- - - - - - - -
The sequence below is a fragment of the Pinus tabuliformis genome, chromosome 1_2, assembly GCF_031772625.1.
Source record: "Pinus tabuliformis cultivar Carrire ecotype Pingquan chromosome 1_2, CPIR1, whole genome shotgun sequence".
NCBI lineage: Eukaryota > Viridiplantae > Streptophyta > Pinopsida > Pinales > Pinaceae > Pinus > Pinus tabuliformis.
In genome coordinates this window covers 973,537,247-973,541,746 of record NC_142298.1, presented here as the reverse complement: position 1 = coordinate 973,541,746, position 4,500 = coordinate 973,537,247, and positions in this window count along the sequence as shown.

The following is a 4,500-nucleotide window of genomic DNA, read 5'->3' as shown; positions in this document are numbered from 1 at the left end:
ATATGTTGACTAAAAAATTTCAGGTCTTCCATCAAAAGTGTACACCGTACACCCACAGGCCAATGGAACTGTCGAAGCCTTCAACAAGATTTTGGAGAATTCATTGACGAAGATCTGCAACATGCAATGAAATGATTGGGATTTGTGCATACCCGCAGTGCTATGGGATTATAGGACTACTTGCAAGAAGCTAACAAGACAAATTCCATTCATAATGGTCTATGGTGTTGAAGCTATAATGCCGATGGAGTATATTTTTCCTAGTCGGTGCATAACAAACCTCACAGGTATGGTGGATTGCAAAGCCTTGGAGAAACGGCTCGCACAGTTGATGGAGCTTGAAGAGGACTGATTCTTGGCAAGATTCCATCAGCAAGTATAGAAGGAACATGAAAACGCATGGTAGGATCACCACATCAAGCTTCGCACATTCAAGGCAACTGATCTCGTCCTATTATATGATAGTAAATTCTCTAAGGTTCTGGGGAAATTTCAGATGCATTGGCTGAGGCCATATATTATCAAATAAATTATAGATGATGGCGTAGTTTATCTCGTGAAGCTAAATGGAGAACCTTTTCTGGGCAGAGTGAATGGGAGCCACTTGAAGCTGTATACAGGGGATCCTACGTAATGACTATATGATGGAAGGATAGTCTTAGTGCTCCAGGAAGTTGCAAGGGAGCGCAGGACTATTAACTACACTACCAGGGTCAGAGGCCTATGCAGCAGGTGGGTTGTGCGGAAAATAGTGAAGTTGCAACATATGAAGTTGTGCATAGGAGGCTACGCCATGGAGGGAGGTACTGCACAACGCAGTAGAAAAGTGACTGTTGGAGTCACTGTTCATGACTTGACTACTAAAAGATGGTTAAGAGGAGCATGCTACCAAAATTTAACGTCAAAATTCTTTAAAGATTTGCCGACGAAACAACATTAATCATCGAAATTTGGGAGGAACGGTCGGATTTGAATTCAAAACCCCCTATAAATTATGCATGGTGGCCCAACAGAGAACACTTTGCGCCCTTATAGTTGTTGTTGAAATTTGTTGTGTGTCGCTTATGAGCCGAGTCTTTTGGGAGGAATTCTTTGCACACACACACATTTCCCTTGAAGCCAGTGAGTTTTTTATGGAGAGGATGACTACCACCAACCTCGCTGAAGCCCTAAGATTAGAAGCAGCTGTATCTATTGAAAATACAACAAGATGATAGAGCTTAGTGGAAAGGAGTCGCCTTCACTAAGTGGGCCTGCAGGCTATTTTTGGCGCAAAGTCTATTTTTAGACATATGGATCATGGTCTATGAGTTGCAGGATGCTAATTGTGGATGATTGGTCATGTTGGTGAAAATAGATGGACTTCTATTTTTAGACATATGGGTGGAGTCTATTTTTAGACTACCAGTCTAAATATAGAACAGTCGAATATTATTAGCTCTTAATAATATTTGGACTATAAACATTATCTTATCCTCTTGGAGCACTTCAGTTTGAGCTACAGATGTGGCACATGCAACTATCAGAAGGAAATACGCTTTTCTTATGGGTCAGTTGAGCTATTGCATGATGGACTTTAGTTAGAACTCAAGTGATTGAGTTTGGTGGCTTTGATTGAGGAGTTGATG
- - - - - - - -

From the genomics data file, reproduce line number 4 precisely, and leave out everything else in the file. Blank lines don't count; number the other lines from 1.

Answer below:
In genome coordinates this window covers 973,537,247-973,541,746 of record NC_142298.1, presented here as the reverse complement: position 1 = coordinate 973,541,746, position 4,500 = coordinate 973,537,247, and positions in this window count along the sequence as shown.